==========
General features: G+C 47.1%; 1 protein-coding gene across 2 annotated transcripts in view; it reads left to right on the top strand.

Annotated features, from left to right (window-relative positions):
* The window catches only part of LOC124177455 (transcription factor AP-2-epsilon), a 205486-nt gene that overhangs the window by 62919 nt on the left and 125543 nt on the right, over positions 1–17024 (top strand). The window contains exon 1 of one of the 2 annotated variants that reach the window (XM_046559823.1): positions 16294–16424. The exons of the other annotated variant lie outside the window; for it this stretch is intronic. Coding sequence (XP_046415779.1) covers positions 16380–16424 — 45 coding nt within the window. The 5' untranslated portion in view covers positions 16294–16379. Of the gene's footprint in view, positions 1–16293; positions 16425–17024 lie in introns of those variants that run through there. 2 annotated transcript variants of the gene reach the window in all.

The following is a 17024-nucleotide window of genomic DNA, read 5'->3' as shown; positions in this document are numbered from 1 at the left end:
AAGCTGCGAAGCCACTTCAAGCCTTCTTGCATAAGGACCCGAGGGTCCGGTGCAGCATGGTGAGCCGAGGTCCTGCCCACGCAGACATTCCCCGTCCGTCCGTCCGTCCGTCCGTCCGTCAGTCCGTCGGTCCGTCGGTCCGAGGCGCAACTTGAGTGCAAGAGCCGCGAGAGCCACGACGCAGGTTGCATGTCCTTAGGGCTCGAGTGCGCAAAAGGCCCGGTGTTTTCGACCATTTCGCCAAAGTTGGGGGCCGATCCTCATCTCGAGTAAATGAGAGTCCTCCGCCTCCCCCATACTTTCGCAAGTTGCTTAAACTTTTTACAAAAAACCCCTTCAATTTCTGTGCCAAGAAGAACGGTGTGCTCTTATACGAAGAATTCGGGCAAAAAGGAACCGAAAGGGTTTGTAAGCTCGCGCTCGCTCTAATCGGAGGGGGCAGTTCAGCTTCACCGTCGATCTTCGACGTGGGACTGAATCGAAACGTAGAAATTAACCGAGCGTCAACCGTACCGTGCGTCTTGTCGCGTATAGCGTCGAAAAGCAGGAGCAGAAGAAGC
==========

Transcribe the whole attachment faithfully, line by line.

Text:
General features: G+C 47.1%; 1 protein-coding gene across 2 annotated transcripts in view; it reads left to right on the top strand.

Annotated features, from left to right (window-relative positions):
* The window catches only part of LOC124177455 (transcription factor AP-2-epsilon), a 205486-nt gene that overhangs the window by 62919 nt on the left and 125543 nt on the right, over positions 1–17024 (top strand). The window contains exon 1 of one of the 2 annotated variants that reach the window (XM_046559823.1): positions 16294–16424. The exons of the other annotated variant lie outside the window; for it this stretch is intronic. Coding sequence (XP_046415779.1) covers positions 16380–16424 — 45 coding nt within the window. The 5' untranslated portion in view covers positions 16294–16379. Of the gene's footprint in view, positions 1–16293; positions 16425–17024 lie in introns of those variants that run through there. 2 annotated transcript variants of the gene reach the window in all.

The following is a 17024-nucleotide window of genomic DNA, read 5'->3' as shown; positions in this document are numbered from 1 at the left end:
AAGCTGCGAAGCCACTTCAAGCCTTCTTGCATAAGGACCCGAGGGTCCGGTGCAGCATGGTGAGCCGAGGTCCTGCCCACGCAGACATTCCCCGTCCGTCCGTCCGTCCGTCCGTCCGTCAGTCCGTCGGTCCGTCGGTCCGAGGCGCAACTTGAGTGCAAGAGCCGCGAGAGCCACGACGCAGGTTGCATGTCCTTAGGGCTCGAGTGCGCAAAAGGCCCGGTGTTTTCGACCATTTCGCCAAAGTTGGGGGCCGATCCTCATCTCGAGTAAATGAGAGTCCTCCGCCTCCCCCATACTTTCGCAAGTTGCTTAAACTTTTTACAAAAAACCCCTTCAATTTCTGTGCCAAGAAGAACGGTGTGCTCTTATACGAAGAATTCGGGCAAAAAGGAACCGAAAGGGTTTGTAAGCTCGCGCTCGCTCTAATCGGAGGGGGCAGTTCAGCTTCACCGTCGATCTTCGACGTGGGACTGAATCGAAACGTAGAAATTAACCGAGCGTCAACCGTACCGTGCGTCTTGTCGCGTATAGCGTCGAAAAGCAGGAGCAGAAGAAGC